A friend of ours, a Canadian serial expat, speaks at legal conferences. In the grand tradition of opening with a joke, he sometimes starts by telling a story about U.S. vs. Canada Olympic hockey. The last time the Canadians beat the U.S., he asked some Americans about it. The American answered, “It sucks to lose. But at least we lost to Canada. I’m happy to see Canada win.” “No, no, no!” our friend protested. “You are supposed to be spitting mad that you got beat by your mortal rival! We want a rivalry!”
In sports, this unrequited rivalry is funny. He gets laughs when he tells it. But like many funny things, the humor comes from just touching the truth. The actual truth has a bit of sting to it.
Last week I was in Toronto. I arrived just after the Toronto City Council stripped Mayor Rob Ford of his authority. In the non-stop news coverage, the local news was a little giddy that U.S. big media was covering the story. They even excerpted part of CNN’s coverage.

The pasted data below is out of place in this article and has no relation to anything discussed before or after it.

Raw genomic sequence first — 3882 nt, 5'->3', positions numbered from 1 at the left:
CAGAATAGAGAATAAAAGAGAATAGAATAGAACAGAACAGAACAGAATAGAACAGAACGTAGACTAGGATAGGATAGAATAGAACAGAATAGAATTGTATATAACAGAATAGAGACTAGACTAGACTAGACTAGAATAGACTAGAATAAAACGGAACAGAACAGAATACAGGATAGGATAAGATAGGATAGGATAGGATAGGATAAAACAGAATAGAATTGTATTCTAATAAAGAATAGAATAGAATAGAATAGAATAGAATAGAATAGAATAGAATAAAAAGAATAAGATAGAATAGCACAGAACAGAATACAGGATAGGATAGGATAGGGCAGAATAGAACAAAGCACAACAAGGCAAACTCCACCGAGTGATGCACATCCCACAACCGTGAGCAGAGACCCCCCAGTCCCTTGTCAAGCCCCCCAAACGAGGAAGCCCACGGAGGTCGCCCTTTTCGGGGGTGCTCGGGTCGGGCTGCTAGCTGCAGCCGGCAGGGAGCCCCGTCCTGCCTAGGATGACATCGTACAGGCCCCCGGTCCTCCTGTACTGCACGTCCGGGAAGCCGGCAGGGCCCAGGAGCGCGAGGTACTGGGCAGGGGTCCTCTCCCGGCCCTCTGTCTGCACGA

The reporter’s excitement at the big U.S. coverage reminded me of my friend’s hockey story, and that bothered me. This wasn’t about rivalry, but about us noticing them. Doesn’t the northern U.S. cover Canada? Down in Texas, I’m not shocked that we don’t cover Canada. We cover Mexico. (I don’t buy the internationally ignorant American conventional wisdom. We are quite big. I can hop in a car and drive west for 15+ hours and still be in Texas. The American Resident covered this point well a while back.) Regardless, it isn’t remotely cool, for CNN or Canada, that this story was getting play outside of Toronto.
I sighed, made a mental note to discuss this with my Canadian friends later, and picked up Kay Hymowitz’s Manning Up which I was using for debate prep. (I was there to attend a debate on “The End of Men.” ) I forgot about Mayor Ford and the exceptional case of Canadian coverage for a few hours.
But at the debate, America’s treatment of Canada came up again, courtesy of Maureen Dowd.